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Sale of a car and costs of OC and AC insurance in tax-deductible costs
The principles of concluding and executing agreements for mandatory third-party liability insurance (OC) for motor vehicle owners are regulated by the Act of May 22, 2003, on compulsory insurance, the Insurance Guarantee Fund, and the Polish Motor Insurance Bureau (Journal of Laws of 2013, item 392, as amended).
According to its provisions, in the event of transferring the ownership right of a car for which the current owner has entered into an OC insurance agreement, the rights and obligations of the previous owner arising from that agreement are transferred to the acquirer.
The previous owner of the car is obliged to:
- provide the acquirer with confirmation of the conclusion of the OC insurance agreement for the vehicle.
- notify the insurance company in writing (within 14 days from the date of transfer of the vehicle's ownership) about the sale and provide the insurer with the acquirer's details.
On the other hand, the acquirer of the car has the right to:
- continue the existing OC insurance agreement until its expiration date or
- terminate the existing OC agreement in writing (in which case it will be terminated on the date of termination) and enter into a new insurance agreement.
If the acquirer of the car does not exercise their right to terminate the existing OC insurance agreement, the insurance company may recalculate the due premium for the insurance coverage, starting from the date of transfer of the vehicle's ownership. This recalculation takes into account any applicable discounts and surcharges according to the current premium rates.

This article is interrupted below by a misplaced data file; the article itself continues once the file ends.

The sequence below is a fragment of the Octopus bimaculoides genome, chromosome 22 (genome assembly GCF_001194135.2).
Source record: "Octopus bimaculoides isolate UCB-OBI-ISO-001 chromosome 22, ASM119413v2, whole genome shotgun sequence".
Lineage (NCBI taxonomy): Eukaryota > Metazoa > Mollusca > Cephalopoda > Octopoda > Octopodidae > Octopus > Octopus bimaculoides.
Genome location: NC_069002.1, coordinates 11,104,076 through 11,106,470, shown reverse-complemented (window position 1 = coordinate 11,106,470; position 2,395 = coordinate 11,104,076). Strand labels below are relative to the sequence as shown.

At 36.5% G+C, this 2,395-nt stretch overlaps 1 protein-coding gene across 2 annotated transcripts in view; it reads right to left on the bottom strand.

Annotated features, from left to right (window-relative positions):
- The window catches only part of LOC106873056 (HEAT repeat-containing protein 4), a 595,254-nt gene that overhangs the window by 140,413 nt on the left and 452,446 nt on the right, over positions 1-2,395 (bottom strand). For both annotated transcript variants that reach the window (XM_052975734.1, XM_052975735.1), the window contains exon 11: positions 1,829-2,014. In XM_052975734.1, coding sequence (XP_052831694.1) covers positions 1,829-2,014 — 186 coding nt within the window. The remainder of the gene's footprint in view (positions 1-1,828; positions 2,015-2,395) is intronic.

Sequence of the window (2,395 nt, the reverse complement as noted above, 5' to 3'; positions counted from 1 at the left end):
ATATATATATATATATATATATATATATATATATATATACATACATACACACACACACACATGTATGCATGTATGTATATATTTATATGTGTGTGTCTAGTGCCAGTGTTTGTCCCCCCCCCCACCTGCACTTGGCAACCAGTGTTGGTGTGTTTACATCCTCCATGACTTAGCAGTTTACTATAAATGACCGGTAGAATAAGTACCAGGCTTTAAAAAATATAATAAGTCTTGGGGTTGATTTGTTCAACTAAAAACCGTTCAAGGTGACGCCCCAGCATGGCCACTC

On the other hand, if the acquirer terminates the existing OC agreement, the previous car owner is entitled to a refund of the premium for the unused insurance period.
These principles are derived from Article 31(1) and (2), Article 32(1), and Article 41(1)(3) of the aforementioned Act on compulsory insurance.
Regarding voluntary comprehensive motor vehicle insurance (AC), the provisions of the Civil Code concerning insurance contracts apply.
According to Article 823 §1 of the Civil Code, the possibility for the acquirer of the car to continue the AC insurance agreement concluded by the previous owner depends on obtaining the insurer's consent unless the insurance contract or general terms and conditions state otherwise. If the rights under the insurance contract are not transferred to the acquirer, the existing AC insurance expires at the time of selling the car (Article 823 §3 of the Civil Code). In such a case, the seller is entitled to a refund of the premium for the period of unused insurance coverage (Article 813 §1 of the Civil Code).
According to the general definition of tax-deductible costs, expenses that are incurred to generate income or to preserve or secure the source of income can be classified as costs of obtaining revenue, except for costs listed in Article 23 of the Corporate Income Tax Act and Article 16(1) of the Personal Income Tax Act. These expenses should be functionally related to the business activity carried out by the entrepreneur, rational, objectively justified from an economic point of view, and adequately documented.
Under the income tax provisions, refunded expenses that were not classified as costs of obtaining revenue are not included in the income. This is under Article 14(3)(3a) of the Corporate Income Tax Act and Article 12(4)(6a) of the Personal Income Tax Act. However, if the refund received from the insurer for OC and AC insurance premiums is related to expenses that were classified as tax-deductible costs, the refunded amount should be included in taxable income.
Autor: Monika Mnichowska, Biuro Rachunkowe Bydgoszcz
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